Principal fired for second time over Holocaust remarks

South Florida Sun Sentinel | by Scott Travis | November 2, 2020

The principal who made controversial remarks about the Holocaust has been fired for a second time.

The Palm Beach County School Board voted unanimously to rescind an Oct. 7 vote to rehire William Latson, former principal at Spanish River High in Boca Raton.

The earlier 4-3 vote was based on the ruling of an administrative law judge that Latson was improperly fired in 2019, but Chairman Frank Barbieri called for a new vote, saying School Board members may not have realized the judge’s decision was a recommendation

Latson made comments in a 2018 email saying that as a school district employee, he could not confirm that the Holocaust was a factual event.

The board’s decision to rehire him last month created a huge national backlash, and Education Commissioner Richard Corcoran said he planned to take disciplinary action on Latson’s license. The School Board received thousands of comments from all over the world from Holocaust survivors, their family members and others outraged by Latson’s comments.

Board members Marcia Andrews, Debra Robinson, Barbara McQuinn and Chuck Shaw reversed their earlier vote.

“I heard your calls,” Andrews said to those who voiced concern to the School Board. “I’m going to rescind my vote. I’m going to fix this today.”

McQuinn, a former principal, said she changed her mind after getting more insight, including from a Jewish woman she admired.

“I’m a rule follower,” McQuinn said. “But there are times when exceptions are warranted.”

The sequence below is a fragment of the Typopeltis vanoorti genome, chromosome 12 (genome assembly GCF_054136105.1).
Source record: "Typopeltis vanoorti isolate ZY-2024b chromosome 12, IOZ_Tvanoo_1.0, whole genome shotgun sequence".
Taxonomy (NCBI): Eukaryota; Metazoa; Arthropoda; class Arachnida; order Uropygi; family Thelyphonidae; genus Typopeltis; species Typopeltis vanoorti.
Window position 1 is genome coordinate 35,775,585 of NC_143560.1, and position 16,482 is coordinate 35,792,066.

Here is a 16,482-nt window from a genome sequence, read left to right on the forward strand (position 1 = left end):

Board members Erica Whitfield, Frank Barbieri and Karen Brill voted against rehiring Latson last month.

The School Board played a recorded message from Latson, similar to one he released on YouTube last week.

“I am not a Holocaust denier,” he said in the recording. “I have never been a Holocaust denier. I am sorry that my comments caused people to think that.”

Robert S. Cohen, an administrative law judge, who heard an appeal from Latson, ruled in August that the school district failed to prove he “engaged in misconduct in office, incompetence, or gross insubordination by a preponderance of the evidence.”

The judge also said Latson had no prior discipline, so terminating him violated the district’s progressive discipline practices. However, several board members said that finding was an error, that there is no progressive discipline requirement for administrators.

Superintendent Donald Fennoy said Oct. 21 that he plans to commission an independent investigation into what went wrong.

The School Board expected to have a final vote on Latson’s fate that same day, but district policy said they must first listen to public comments. About 1,300 voice mails arrived, which School Board members vowed to listen to at home over the past week. The comments were also available on the district’s website for the public.

Although Fennoy recommended the rehiring of Latson at the urging of a judge and lawyers, he said “my lack of faith in Dr. Latson’s leadership remains the same.”

Fennoy was criticized after his administrators allowed Latson to avoid discipline for a year after learning of the email in which the principal said he couldn’t confirm the Holocaust actually happened.

The controversy dates to 2018 when, in email conversations with a parent, Latson detailed his efforts to implement the school’s Holocaust curriculum, a state mandate since 1994. He wrote that not every family had been amenable to the lessons.

In 2018, Latson told a parent in an email, “I can’t say the Holocaust is a factual, historical event because I am not in a position to do so as a school district employee.” Fennoy didn’t discipline him until it hit the media a year later.

“I work to expose students to certain things, but not all parents want their students exposed so they will not be and I can’t force that issue,” Latson wrote.

The School Board fired Latson, who had led Spanish River since 2011, last year for being unavailable after the comments he made infuriated Spanish River parents and alumni, as well as Holocaust survivors and people working to combat anti-Semitism.

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